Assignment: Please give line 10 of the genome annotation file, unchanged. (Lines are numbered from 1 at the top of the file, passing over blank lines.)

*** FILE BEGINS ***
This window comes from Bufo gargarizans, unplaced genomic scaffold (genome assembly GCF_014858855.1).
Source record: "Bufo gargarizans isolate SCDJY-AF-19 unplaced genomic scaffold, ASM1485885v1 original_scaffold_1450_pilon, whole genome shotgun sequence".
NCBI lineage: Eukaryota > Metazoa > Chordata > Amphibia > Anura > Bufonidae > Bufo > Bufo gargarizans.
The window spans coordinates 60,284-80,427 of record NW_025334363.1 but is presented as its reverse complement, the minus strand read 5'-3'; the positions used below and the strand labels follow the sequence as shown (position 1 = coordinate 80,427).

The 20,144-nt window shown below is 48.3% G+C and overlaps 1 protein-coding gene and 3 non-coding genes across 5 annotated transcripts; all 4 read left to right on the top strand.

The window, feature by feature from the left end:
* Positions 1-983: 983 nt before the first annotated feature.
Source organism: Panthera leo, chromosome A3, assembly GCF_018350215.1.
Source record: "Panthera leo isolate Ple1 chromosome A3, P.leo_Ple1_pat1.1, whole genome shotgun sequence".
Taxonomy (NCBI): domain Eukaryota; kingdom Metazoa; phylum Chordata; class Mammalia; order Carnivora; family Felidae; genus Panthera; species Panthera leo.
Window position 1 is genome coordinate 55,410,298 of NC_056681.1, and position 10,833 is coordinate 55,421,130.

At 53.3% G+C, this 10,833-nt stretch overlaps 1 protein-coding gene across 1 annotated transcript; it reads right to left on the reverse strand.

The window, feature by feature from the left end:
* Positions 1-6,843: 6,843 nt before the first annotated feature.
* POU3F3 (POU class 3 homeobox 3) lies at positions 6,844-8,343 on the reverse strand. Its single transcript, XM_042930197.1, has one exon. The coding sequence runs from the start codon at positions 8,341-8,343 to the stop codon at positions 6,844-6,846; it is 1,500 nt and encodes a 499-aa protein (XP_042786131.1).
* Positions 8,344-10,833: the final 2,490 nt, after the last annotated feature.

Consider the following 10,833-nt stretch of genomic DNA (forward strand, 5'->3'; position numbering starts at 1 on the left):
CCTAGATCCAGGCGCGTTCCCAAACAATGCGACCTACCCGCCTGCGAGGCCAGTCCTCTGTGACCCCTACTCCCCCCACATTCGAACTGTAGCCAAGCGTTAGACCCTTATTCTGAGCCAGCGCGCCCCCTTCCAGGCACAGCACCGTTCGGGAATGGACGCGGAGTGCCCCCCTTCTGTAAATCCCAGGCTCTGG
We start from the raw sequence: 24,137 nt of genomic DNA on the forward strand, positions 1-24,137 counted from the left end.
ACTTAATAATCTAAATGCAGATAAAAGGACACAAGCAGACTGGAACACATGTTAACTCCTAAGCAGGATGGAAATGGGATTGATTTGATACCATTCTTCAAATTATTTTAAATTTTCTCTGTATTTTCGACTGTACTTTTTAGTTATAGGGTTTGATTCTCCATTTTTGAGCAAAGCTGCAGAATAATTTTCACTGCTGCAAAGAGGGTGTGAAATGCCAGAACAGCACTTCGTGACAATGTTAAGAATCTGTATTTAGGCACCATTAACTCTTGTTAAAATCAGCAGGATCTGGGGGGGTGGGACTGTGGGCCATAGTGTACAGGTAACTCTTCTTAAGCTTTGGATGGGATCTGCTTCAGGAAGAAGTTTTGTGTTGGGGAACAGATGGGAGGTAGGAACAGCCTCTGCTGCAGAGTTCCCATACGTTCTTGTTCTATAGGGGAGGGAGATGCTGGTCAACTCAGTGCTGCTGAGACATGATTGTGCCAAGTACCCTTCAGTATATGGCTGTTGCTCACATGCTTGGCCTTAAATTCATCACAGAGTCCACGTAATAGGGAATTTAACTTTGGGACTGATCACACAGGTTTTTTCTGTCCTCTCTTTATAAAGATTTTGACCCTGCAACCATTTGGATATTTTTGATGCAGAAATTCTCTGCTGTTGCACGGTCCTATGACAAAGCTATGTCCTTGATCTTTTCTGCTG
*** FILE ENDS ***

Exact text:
Taxonomy (NCBI): domain Eukaryota; kingdom Metazoa; phylum Chordata; class Mammalia; order Carnivora; family Felidae; genus Panthera; species Panthera leo.